You are here

Spanish-language theater group brings virtual play to The Beach

Published September 15, 2020

Little did Mónica Herrera know that what started out as a research paper about atrocities in Mexico would eventually lead to her bringing a virtual play to Cal State Long Beach. 

Herrera's father inspired her to pursue the research project — studying the unsolved killings of more than 350 women in Ciudad Juarez, Mexico — but he unexpectedly died before it was finished. Her family lived just a few hours away from the northern Mexican city.

“I was completely devastated because my father was the person who raised me. He was my best friend,” said Herrera, a master’s student in Spanish. “I even considered quitting the master’s program.”

After her father's passing, she submerged herself in her studies. Through her research, she learned about the play “Mujeres de Arena,” written by Mexican playwright Humberto Robles, about the feminicides that she was studying. 

One night on a whim, she decided to email the playwright. 

“He answered my email two days later and I was speechless,” she said. “He said he was willing to help me and offered me the rights to the play because his goal is to help educate people on what’s happening in Ciudad Juárez.” 

Herrera and Teatro al Sur, Cal State Long Beach's Spanish-language theater group, have brought "Mujeres de Arena" to The Beach to increase awareness about the feminicides in Ciudad Juarez. The play is part of the university’s recognition of  Latinx Heritage Month, which runs from Sept. 15 to Oct. 15.

Dr. Alicia del Campo, a Spanish professor and director of Teatro al Sur, saw Herrera’s enthusiasm for the play and agreed to put it into production. 

Once COVID-19 hit, Teatro al Sur persevered and began transforming “Mujeres de Arena” into a virtual play. It was a challenge, but it helped keep the spirit of unity and creativity in the students over summer, del Campo said. 

“It became our peaceful moment,” she said. “We met once a week and had movement and meditation sessions, had Zoom meetings with the playwright and started reading through the play. It was a healing process over the summer.”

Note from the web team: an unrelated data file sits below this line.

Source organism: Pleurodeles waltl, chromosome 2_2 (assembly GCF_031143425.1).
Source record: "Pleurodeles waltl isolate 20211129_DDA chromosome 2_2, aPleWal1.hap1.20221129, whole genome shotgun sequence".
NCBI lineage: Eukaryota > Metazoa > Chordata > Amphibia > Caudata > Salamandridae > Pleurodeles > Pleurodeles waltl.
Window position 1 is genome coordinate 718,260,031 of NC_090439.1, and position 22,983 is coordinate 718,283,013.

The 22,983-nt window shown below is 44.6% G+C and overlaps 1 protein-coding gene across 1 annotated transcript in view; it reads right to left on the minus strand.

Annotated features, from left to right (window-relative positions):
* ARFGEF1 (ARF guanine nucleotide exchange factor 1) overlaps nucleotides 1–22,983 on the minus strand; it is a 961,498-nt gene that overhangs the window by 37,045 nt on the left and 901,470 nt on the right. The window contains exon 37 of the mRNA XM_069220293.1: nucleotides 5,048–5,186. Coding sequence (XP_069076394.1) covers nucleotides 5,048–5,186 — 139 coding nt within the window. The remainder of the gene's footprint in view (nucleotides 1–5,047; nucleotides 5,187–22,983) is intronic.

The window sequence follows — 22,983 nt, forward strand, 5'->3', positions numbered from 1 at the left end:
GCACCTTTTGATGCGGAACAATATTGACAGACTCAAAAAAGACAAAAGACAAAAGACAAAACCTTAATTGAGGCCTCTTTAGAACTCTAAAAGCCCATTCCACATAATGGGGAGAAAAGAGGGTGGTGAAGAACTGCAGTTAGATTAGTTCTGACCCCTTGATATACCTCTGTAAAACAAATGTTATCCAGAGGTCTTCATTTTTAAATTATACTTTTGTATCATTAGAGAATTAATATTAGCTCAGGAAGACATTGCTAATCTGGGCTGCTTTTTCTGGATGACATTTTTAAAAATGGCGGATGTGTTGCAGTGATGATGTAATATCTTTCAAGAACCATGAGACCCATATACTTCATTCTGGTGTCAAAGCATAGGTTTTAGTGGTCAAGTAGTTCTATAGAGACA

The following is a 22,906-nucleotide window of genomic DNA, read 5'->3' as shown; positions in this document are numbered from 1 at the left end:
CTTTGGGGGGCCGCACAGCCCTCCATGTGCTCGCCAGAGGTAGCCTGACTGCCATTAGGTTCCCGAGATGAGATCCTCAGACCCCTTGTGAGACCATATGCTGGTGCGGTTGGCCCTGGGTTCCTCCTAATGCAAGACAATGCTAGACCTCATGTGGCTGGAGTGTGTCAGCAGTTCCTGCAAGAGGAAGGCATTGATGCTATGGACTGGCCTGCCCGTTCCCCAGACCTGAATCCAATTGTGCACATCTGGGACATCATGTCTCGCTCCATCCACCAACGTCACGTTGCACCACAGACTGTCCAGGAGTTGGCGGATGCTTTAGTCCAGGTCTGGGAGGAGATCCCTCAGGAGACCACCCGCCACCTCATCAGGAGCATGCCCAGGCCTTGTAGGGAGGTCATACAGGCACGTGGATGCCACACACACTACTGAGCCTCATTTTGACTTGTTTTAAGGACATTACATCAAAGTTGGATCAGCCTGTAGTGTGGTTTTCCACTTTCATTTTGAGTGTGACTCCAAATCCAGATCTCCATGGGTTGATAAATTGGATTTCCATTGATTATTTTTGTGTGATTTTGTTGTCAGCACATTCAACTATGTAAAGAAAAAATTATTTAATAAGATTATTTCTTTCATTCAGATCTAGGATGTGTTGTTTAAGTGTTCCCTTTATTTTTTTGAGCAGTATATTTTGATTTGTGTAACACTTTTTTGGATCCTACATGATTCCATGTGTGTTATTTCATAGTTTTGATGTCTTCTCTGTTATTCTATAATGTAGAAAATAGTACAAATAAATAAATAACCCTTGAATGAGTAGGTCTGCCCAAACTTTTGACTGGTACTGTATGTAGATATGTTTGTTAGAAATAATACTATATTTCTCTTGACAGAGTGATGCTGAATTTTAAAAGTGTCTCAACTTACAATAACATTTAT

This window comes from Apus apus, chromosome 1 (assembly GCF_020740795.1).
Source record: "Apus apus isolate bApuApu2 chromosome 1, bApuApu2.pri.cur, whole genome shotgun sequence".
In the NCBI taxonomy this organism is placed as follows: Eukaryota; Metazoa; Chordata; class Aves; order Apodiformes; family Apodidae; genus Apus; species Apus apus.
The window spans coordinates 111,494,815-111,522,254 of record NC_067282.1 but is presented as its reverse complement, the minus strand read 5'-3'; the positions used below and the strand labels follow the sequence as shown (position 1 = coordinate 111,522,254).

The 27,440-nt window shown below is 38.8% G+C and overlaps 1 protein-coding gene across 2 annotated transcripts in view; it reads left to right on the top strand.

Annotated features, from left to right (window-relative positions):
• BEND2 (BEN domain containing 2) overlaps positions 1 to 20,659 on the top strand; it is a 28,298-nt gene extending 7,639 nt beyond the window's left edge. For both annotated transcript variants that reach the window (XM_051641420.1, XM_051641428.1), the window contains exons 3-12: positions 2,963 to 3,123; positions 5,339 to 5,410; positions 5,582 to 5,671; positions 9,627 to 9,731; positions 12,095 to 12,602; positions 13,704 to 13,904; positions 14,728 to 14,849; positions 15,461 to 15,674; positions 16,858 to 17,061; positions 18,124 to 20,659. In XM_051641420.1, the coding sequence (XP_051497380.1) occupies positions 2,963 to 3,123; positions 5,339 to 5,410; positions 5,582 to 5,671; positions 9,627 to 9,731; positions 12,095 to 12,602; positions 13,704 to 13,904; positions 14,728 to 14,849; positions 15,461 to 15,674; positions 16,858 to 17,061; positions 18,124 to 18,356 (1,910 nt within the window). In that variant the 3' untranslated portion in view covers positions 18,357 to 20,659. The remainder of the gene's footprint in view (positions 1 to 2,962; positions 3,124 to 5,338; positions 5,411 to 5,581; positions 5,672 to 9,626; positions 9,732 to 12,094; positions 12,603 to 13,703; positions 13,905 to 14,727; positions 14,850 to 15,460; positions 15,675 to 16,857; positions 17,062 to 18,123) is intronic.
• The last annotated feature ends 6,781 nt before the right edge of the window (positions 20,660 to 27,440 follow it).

The theater group uses creative techniques to replicate an on-stage play through Zoom. Each student makes their own background using photos of the victims, they do their own hair, makeup and costume changes, and figure out where to position their cameras and how far away to stand from them. 

One of the defining factors of theater is that it’s live, and the students needed a venue to express their creativity,” del Campo said. “I keep telling students we’re doing the cutting-edge thing! We are experimenting with things professional theater groups are grappling with today. 

The play, which is a collaborative effort to raise awareness about the feminicides, features actors Mónica Herrera, Leydi Ahumada, Mónica Chacón, Lidia Grajeda, María Juárez, Alfa López, Reyna Luis, Andrea Moreno Lara, Silvia Romero, Shaidy Ruiz and Francisco Soto. 

“This play was written for all the mothers of the victims who were killed,” Herrera said. “I think it’s important to bring awareness to this because I lived in Mexico not far from Ciudad Juarez and I watch the news every day and I didn’t know anything about the feminicides.” 

“Mujeres de Arena” comprises 10 scenes built around four monologues by women impacted by the feminicides. Violence toward women in the northern Mexico town began rapidly increasing in 1993, but the cases of more than 400 missing women and 350 murdered women were left unsolved.

The play also highlights the sexist and economic issues surrounding the murders of the women, who came to Ciudad Juarez to work in factories so they can send money home to their families. 

Teatro al Sur will perform the play in Spanish from 6 p.m. to 7:30 p.m. on Saturday, Sept. 19. The play, which will be presented on Zoom, is sponsored by Teatro al Sur, Latin American Studies, RGRLL, the Spanish Graduate Students Association and the Spanish Club. 

Zoom link: